Michael Jackson’s name is all over the headlines as the public is not only mourning the great, late singer/performer, but is virtually obsessed with the cause of his sudden death. One of the things police are clearly investigating is whether there was any wrongdoing by one of his personal California physicians. Now, rumors are circulating of Jackson using an alias to secure medications, and if any doctor facilitated such prescription, this could be a criminal law violation. Since Michael Jackson was in California, the issue of whether controlled substances or non-controlled medications were improperly or illegally administered by a doctor would be governed by the Medical Board of California as well as California State criminal law.
One of the Business and Professions Code sections in California states that
"No physician and surgeon shall be subject to disciplinary action by the Board for prescribing or administering controlled substances in the course of treatment of a person for intractable pain."
(Business and Professions Code Sec. 2241.5(c). Clearly, the State Board of Medicine allows a physician, such as Michael Jackson’s physician, to administer controlled substances if the late singer suffered from intractable pain, but based on many first person reports of his last several weeks, it is dubious whether he suffered intractable pain. Diprivan is a medication/drug supposedly provided to Jackson and there are allegations that he may have been injected with this potent drug the day he died. Actually, no one knows what the toxicology results will show of Jackson’s autopsy-everything right now is hearsay. [Update: I have been advised that this drug may not be a controlled substance, but more on that is discussed in a related article-see below].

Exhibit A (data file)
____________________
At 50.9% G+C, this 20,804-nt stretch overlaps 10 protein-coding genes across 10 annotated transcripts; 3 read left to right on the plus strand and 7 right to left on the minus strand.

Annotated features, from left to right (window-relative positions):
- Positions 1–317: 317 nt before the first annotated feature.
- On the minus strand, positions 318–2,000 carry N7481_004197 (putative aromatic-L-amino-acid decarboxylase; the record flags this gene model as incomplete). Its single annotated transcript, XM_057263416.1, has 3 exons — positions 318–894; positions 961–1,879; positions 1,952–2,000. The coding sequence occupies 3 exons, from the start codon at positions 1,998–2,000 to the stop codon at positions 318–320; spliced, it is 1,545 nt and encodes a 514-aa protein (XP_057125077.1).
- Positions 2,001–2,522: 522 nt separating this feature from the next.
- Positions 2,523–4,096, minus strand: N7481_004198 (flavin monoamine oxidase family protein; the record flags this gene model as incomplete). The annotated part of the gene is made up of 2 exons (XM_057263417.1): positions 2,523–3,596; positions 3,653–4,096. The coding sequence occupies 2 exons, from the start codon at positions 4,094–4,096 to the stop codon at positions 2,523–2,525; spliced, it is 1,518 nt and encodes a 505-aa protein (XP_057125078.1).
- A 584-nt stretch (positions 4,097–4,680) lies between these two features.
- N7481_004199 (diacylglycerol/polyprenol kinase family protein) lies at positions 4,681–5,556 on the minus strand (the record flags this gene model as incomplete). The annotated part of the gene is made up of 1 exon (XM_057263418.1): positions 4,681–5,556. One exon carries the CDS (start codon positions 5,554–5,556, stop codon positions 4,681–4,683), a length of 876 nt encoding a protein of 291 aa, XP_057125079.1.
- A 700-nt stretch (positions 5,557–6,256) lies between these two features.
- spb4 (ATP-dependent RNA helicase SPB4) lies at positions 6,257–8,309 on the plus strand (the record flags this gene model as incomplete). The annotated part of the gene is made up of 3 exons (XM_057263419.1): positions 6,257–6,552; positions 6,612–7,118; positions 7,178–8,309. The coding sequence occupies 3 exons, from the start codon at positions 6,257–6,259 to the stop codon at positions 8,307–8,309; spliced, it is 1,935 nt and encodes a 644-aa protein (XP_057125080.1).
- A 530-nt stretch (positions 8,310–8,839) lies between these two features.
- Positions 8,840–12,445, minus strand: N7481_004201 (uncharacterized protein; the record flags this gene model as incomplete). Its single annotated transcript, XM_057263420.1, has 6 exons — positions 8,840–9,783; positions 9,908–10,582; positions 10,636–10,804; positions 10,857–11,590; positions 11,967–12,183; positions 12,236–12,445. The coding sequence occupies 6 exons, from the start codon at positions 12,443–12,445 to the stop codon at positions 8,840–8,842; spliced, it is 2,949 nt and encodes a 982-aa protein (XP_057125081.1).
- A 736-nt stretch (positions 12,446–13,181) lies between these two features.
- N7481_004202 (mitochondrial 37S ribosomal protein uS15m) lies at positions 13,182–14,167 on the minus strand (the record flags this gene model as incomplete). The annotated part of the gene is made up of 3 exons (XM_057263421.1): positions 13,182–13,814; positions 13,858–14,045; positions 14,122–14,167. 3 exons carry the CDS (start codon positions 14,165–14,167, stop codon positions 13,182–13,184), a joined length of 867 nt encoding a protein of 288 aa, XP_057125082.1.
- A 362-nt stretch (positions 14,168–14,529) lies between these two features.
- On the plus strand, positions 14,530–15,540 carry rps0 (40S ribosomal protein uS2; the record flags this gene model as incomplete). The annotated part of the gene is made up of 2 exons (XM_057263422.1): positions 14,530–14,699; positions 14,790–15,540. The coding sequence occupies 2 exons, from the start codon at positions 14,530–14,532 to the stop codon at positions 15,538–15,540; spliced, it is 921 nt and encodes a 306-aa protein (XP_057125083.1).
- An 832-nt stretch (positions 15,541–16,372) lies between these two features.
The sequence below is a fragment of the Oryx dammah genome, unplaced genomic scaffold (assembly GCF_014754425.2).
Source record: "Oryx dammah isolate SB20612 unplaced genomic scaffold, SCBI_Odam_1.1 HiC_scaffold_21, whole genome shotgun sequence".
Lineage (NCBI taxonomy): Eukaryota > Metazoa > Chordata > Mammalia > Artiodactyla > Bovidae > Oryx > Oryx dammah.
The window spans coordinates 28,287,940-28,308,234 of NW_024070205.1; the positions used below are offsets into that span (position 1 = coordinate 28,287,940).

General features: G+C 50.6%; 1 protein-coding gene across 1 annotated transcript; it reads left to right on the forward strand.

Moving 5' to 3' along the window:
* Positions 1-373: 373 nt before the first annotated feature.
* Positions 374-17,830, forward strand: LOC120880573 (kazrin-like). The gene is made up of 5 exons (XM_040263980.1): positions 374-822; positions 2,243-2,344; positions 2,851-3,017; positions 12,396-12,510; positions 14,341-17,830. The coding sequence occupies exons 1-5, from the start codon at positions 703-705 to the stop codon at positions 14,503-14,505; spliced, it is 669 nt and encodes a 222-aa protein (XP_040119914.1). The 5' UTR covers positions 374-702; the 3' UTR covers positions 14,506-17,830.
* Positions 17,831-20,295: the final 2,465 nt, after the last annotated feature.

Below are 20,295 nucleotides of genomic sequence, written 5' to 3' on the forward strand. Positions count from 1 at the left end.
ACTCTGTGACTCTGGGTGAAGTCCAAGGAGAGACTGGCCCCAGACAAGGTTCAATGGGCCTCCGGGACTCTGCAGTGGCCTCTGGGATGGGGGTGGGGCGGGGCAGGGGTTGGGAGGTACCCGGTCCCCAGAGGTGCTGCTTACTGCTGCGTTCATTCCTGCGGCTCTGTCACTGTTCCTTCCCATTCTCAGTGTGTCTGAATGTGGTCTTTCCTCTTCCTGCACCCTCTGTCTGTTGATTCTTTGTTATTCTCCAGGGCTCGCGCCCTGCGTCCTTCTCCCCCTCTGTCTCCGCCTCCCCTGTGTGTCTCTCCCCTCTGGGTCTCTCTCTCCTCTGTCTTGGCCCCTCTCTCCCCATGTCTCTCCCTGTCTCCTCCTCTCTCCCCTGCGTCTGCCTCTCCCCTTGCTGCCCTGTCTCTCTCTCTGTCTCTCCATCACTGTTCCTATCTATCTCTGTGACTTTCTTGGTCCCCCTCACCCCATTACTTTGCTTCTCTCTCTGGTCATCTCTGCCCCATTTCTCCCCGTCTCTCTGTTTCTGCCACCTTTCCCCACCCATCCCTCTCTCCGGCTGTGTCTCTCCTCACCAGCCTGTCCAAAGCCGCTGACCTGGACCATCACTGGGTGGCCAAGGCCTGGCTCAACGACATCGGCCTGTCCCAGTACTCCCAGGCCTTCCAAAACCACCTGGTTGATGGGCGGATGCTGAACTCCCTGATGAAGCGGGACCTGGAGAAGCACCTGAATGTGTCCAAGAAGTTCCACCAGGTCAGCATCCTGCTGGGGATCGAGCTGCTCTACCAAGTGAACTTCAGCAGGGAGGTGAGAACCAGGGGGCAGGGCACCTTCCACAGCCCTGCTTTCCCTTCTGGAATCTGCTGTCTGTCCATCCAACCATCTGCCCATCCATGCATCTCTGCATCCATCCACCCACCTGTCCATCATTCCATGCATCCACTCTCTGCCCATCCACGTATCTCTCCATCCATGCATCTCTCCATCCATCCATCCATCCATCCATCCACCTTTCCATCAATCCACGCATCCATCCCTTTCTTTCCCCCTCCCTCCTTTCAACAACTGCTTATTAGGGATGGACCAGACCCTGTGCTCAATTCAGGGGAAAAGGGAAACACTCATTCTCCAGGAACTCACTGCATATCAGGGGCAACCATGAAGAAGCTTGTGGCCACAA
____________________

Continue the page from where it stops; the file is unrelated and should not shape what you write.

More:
Based on a position paper of the Medical Board of California in effect in 1994 and revised in 2007, it would be difficult to charge a physician for a violation of the Code of California based on prescribing a controlled substance for pain (autopsy results are pending) based on this provision also:
"A physician and surgeon may prescribe for, or dispense or administer to, a person under his or her treatment for a medical condition dangerous drugs or prescription controlled substances for the treatment of pain or a condition causing pain, including, but not limited to, intractable pain. (b) No physician and surgeon shall be subject to disciplinary action for prescribing, dispensing or administering dangerous drugs or prescription controlled substances in accordance with this section." Another portion of the State Board pain guidelines states that the above section "does not affect the power of the Board to discipline a physician and surgeon for any act that violates the law, including gross negligence, repeated negligent acts, or incompetence … prescribing on the internet; failure to keep complete and accurate records of purchases and disposals of controlled substances; writing false or fictitious prescriptions for controlled substances, or prescribing, administering or dispensing in violation of the pertinent sections of the Health and Safety Code.
My take is that an accidental overdose of a prescription medication in California (not commenting on North Carolina or Virginia) would not likely be a violation of the State Medical regulations/code, and especially given the position statements of the State Board of Medicine, it would take much more than an accidental overdose to charge one of Jackson’s doctors with a state board regulation violation.
However, the issue of other possible criminal law violations, and medical malpractice causing a wrongful death, are wholly different issues. A doctor may be civilly liable for medical negligence, if this caused Jackson’s sudden death. A doctor providing or injecting a drug that is not properly prescribed for the conditions Jackson suffered may have all kinds of liability. Also, rumors are circulating about Jackson using aliases to obtain drugs, but these rumors have not been attributed to any named source. Any doctor who knowingly facilitated that type of a scheme has potential criminal liability.
See also these related posts:
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